Zero-rating of content and similar strategies have been a feature in New Zealand over the years, by which a carrier’s content (or other content) is carried, effectively, at a lower price than other content. This is a limb of the net neutrality debate, and one on which differing views are held.
It seems, though, that concepts like net neutrality are too unreliable and simplistic for the Canadians (understandably, as the issue is more complex than some would make out).
A new decision from Canada has something to say for New Zealand as to:
- whether or not zero-rating and similar strategies come within our telco regulation; and
- the policy issues underlying zero-rating.
It seems that the Canada regulator’s chairman Jean-Pierre Blais (pictured) also has a concern about using the “net neutrality” descriptor. He said at the time this decision was released:
“There is no different treatment between content you control and content you don’t control. I don’t like the phrase net neutrality, but it is similar to that, there aren’t fast lanes and slow lanes.”
The Canadian Telco regulator, CRTC, on 29 January has stopped1 two mobile broadband providers zero-rating their own content service, relative to other content such as Netflix for which their customers pay usual broadband rates. A threshold question was whether this is broadcasting, so that the telco regulation does not apply, and instead the broadcasting regulation applies.
Even though their Broadcasting Act applied, so too, said the regulator, does the Telco Act as well. The Canadian Telco Act applies to the carriage layer of the services and the Broadcasting Act applies to the content layer on top of that carriage layer. They co-exist.
By giving its own content service preferential treatment, the nondiscrimination requirements in the Telecommunications Act were breached.
What does that say for NZ?
Maybe quite a bit. What’s in a NZ “telecommunication service” (to which our Telco Act applies) and a broadcasting service (to which our Broadcasting Act applies), and how they are delineated, are quite similar to the Canadian legislation.
Each case differs on the facts, as the regulator said, and also the law here needs to be carefully analysed, as it might end up having relevant differences. Significantly though, our Telco Act regulates all “telecommunications services” and that is very widely defined. Also, it might be that the Telco and Broadcasting Act regimes can co-exist and take the layered approach, as in Canada. But we only speculate at this early stage.
However, we don’t automatically have a non-discrimination provision in our Act, unlike Canada. There are a few hurdles to face before getting to regulation impacting zero-rating and similar carrier strategies in NZ. At least one regulated service may be relevant (that is, a service specified in the Act ready for implementation), and there might be an investigation around adding services. (Note, there are non-discrimination provisions governing LFCs and Chorus, but they are probably not going to be relevant, at least to the immediate issue here).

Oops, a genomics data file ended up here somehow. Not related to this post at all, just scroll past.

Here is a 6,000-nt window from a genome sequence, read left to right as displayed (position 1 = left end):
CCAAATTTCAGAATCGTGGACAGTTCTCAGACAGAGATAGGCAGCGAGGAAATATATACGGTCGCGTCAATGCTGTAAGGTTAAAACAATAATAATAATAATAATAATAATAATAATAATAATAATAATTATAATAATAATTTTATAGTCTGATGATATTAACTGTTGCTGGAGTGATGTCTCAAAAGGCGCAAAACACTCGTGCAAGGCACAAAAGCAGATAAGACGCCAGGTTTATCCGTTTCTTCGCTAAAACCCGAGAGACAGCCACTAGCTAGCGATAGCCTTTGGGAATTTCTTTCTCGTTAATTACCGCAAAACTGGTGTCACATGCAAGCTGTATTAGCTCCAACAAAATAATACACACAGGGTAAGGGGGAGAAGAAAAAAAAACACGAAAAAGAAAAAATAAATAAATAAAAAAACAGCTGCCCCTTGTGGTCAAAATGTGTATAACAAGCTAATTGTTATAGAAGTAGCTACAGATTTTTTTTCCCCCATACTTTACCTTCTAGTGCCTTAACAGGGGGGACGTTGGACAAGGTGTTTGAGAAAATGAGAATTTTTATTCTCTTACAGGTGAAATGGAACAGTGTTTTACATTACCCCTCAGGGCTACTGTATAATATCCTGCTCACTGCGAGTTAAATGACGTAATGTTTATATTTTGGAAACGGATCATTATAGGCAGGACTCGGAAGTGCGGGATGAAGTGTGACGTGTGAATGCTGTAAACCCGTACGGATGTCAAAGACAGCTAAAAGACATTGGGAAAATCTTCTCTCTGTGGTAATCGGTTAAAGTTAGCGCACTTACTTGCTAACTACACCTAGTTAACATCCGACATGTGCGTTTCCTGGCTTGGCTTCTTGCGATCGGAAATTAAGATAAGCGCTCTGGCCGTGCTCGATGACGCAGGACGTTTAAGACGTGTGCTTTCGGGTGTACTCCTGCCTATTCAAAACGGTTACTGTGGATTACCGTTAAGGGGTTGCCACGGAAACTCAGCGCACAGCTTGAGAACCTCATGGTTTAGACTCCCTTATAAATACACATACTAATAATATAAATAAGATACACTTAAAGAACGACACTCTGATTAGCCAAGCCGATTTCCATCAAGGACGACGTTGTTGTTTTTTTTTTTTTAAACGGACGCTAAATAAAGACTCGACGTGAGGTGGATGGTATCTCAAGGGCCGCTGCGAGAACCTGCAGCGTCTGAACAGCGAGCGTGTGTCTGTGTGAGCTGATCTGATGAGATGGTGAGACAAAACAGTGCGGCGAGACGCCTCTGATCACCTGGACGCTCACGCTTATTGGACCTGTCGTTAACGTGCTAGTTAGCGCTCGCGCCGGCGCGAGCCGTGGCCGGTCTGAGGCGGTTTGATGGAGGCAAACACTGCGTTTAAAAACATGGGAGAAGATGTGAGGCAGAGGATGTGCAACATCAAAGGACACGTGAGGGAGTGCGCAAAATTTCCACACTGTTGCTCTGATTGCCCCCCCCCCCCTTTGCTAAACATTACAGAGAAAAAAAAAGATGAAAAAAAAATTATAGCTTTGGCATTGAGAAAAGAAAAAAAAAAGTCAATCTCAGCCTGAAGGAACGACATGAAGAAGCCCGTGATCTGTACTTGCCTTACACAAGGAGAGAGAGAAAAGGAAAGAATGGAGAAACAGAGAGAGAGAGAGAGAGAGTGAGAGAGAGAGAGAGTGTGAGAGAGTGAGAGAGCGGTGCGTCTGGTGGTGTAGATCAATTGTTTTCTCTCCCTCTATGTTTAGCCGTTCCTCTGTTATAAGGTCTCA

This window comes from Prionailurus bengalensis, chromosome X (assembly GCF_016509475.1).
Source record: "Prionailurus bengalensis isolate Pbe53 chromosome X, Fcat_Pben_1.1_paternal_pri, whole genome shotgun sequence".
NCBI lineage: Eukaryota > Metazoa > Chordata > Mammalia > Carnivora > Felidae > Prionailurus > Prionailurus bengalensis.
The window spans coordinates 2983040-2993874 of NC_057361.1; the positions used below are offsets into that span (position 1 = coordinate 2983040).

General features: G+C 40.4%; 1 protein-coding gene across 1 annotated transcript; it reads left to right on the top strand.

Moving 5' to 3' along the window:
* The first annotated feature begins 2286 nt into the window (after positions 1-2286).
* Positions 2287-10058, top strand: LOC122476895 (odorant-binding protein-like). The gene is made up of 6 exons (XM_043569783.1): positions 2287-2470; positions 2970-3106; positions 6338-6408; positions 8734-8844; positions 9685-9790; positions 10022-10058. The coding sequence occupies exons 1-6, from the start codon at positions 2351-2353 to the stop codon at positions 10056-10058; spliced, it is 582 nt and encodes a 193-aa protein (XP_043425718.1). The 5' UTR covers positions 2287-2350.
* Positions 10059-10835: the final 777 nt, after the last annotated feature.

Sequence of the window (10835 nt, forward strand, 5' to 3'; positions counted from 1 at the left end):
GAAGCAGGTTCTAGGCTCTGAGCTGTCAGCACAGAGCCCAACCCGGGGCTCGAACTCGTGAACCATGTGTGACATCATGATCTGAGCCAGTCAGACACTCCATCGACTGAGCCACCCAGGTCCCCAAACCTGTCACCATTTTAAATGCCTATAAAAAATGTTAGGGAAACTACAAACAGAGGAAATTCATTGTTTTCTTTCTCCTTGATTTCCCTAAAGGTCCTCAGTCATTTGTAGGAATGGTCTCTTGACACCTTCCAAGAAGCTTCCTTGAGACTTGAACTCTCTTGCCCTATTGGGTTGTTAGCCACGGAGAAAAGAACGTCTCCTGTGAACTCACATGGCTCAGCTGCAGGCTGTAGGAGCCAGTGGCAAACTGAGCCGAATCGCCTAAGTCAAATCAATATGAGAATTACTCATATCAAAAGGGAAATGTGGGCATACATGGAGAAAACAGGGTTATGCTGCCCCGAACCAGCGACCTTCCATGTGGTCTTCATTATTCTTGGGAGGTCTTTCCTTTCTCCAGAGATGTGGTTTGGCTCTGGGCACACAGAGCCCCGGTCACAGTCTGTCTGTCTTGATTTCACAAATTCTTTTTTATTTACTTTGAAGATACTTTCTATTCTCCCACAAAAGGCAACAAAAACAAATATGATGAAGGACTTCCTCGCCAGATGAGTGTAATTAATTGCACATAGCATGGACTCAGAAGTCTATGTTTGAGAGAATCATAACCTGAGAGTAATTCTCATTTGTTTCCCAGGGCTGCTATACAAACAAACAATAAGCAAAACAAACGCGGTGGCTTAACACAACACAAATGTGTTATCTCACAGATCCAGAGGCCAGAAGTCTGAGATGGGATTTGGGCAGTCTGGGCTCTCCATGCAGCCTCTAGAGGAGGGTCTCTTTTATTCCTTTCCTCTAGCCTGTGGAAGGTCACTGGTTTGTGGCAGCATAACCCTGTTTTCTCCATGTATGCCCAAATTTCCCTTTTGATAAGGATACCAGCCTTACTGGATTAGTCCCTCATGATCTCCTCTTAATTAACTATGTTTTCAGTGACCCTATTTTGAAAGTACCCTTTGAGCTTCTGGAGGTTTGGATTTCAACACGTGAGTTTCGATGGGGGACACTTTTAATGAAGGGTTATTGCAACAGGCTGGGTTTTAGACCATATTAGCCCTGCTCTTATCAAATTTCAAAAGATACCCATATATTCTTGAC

Therefore, in terms of the legal approach, the Canadian position overlaps only as to the threshold decision of whether or not the circumstances around zero-rating of content are within telecommunications regulation.
Applies to fixed line too
The Canadian case involved wireless/mobile providers: for fixed line here, and there, the issue around broadcasting does not arise, that being a radio-communications issue only. Telco regulation is more likely to apply, therefore, in relation to zero-rating fixed line content.
Going too far?
That all may sound like it’s pushing the margins, with telco regulation extending widely into content. But if problems become too great, leading to market failure, telco regulation might have a role.
After all, that is precisely what the Canadian telco regulator did under similar legislation.
Net neutrality policy issues
The decision is useful as to policy reasons underpinning zero-rating considerations (and similar carrier strategies). However, it is surprisingly light on detailed analysis, on an issue that in reality is complex. This is a far less “all or nothing” issue than some net neutrality advocates incorrectly think (there’s a real “be careful what you wish for” aspect to this, as net neutrality rules need to be very carefully structured so that consumers don’t end up worse off). After all, there are likely to be at least some pro-consumer, pro-competition benefits of zero-rating (even if outweighed by the negative). But little is said on this.
Summarising the few paragraphs on this policy issue, the Canadian regulator said (with reasons applicable also to fixed line):
The Commission considers, however, that encouraging customers to access these data-intensive services is inconsistent with the carriers’ approach in regard to other data services, which is to impose data caps in order to optimize the efficiency of these networks. If access to mobile TV services continues to grow, which is a reasonable expectation, the data charges for these mobile TV services, the disproportionately high data limits, and the encouragement for subscribers to use these services, might result in a degradation of other services by contributing to network congestion…..
The Commission also considers it significant that [the two mobile carriers] Bell Mobility and Videotron are in a position to treat the transport of their mobile TV services in such a significantly different fashion when compared to other audiovisual content services, given the leverage that comes from owning both the means of transport and the rights to the content.